All that is left of the original village of Mountain is the former Schell residence, some rock walls and part of one stone burr that ground the grain. The stone burrs, said to have been imported from France, have been chipped and carried away by souvenir (sic) hunters until only a small section of one burr remains.

Henry and Polly Schell were parents of five children: Hannah, Linnie, Mell, Frances and James. All of that family have passed on. In Antioch cemetery there is a marble slab inscribed as follows: Mary Ann Schell Henry Schell - 1835ó1907 1842ó1928

Henry Schell, Jr. that married Polly Scott and owned the village of Mountain, was a son of Henry Schell the pioneer and Elizabeth Yocum Schell that homesteaded in McDonald County in 1845. Henry Jr. was three years old when his parents took up land at the junction of Otter Creek and Big Sugar. His land lay just beside Missouri joining Benton County, Ark.

Henry and Elizabeth were the progenitors of the many generations of Schells that have been born in McDonald and Benton Counties and many other parts of the U.S.A.

At the time Henry Schell settled there the land was the home of the bear, wolf, deer, panther and wild turkey. The streams were full of fish and the water was fresh and sweet. Early settlers had to locate near water, either a spring or a creek, where water was available for household use. They could drink their fill of sweet creek water with no fear of pollution.

To being with, the land had to be cleared of timber and scrubbed while farming.

Just 18 years after Henry Schell settled in McDonald County, the Civil War cost him his life, but in the meantime he added to his homestead until he owned 1000 acres of land. Much of it was in the rich Sugar Creek bottoms.

In 1852 Schell built a house on his homestead which is standing today. He hauled the lumber from Van Winkleís Mill at War eagle in east Benton County with ox teams, a distance of about 35 miles.

He had also built a carding mill, a water powered grist mill and a distillery that was a three condenser capacity. These industries were strung along the west bank of Sugar Creek just below the ford (Jacket Bridge) across the creek from Baptist Camp grounds. His industries pulled customers in from a large territory, some remained for days on the campground waiting their turn at the mills.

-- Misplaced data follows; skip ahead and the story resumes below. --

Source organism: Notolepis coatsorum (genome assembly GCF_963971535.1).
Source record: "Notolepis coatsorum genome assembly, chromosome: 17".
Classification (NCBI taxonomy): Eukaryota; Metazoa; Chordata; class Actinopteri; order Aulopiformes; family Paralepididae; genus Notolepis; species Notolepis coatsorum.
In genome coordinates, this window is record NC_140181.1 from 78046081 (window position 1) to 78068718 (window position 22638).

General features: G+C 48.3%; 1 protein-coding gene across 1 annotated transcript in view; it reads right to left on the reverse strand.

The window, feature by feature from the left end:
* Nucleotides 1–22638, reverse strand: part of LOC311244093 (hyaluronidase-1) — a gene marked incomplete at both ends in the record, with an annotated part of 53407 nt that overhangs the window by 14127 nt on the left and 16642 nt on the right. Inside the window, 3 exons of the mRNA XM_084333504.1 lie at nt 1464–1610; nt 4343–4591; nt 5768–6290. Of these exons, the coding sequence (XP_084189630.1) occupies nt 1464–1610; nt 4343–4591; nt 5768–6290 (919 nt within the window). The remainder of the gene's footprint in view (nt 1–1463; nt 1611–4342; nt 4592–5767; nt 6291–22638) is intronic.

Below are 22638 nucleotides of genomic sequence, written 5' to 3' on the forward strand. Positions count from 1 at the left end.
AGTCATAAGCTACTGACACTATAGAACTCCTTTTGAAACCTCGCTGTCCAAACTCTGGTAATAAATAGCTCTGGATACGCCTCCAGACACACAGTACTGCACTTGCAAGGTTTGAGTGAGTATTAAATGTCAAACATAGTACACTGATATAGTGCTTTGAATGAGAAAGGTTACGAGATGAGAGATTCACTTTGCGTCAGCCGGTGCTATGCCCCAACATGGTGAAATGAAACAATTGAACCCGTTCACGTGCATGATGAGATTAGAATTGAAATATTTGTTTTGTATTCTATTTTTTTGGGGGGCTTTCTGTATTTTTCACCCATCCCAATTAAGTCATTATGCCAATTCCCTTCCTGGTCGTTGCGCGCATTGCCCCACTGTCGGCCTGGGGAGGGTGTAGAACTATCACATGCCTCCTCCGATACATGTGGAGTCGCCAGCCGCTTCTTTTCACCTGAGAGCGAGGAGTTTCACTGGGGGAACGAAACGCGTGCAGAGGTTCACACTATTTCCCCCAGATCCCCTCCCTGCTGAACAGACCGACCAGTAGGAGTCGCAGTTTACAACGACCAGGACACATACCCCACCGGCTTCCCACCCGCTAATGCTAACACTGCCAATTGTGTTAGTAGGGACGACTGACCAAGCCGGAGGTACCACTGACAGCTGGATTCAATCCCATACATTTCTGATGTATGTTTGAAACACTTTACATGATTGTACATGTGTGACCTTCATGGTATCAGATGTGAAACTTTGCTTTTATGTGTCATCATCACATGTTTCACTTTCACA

Henry Schell Sr. was a prospering man until his business was interrupted by the Civil War. Four of his sons entered the Confederate army, Nathaniel 23, Fredrick 20, Henry Jr. 19, Phillip got in at 17; all of them survived the conflict to live normal lifetimes.

By 1863 times were getting hard, business was ruined, law and order had broken down, Renegades, cut-throats and thieves known as bushwhackers had the population scared. Word was getting around in the settlements of house burning, robbery and some innocent people had been killed and others tortured.

At this far away time it is hard to reason why anyone should want to kill Henry Schell. He was 53 years old and had children as young as one year old. Altogether he and Elizabeth had 12 children though some of them were grown and married. It is thought to have been a case of revenge but they killed men on both sides of the state line, some of them had no sons in the army (sic). There is no record of a robbery motive or damage to his property. Maybe his sympathies were on the wrong side even though he had to choose one side or the other. Or perhaps he was in the wrong place in those tragic times and accidentally got in the path of history as many others have.

The answer to why Henry Schell was killed might explain why they killed his son-in-law, Charlie Frye, over on Otter Creek, or a good man like Jimmy Frazier a couple miles down Sugar Creek, not to mention a number of others in that area. While all this was going on several bushwhackers lost their lives at the hands of riled citizens.

There is no doubt about it, Henry Schell was aware of the impending danger for he had given them the dodge a few days previous when they were after him.

On July 11, 1863 Henry went to the mill. It is now known today whether he was alone when the bushwhackers appeared. It has been reasoned by his family that he saw the men approaching, perhaps from the south, Schell left the mill and started for the house which was less than a half mile west.

This time the bushwhackers divided in order to cut off his retreat so when Schell reached the crest of the hill they stepped out in the road and shot him down.

His wife and children carried him to the house and summoned neighborhood women. They dug a grave in the front yard and buried him.

In those pioneer times, when some member of the family died they were buried near the house in a homemade coffin or no coffin at all. There being no coffins available for Mr. Schell, they went to the water mill down by the creek and got the meal chest, an oblong coffin-like box that had been used to store fresh ground meal.

Looking down at his grave today it is hard to realize that he has been lying there 105 years.

Looking down from the Jacket Bridge it is also hard to realize how much water has gown down Big Sugar creek.


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Typed by: Linda Garrett & Submitted by: Gayle Foster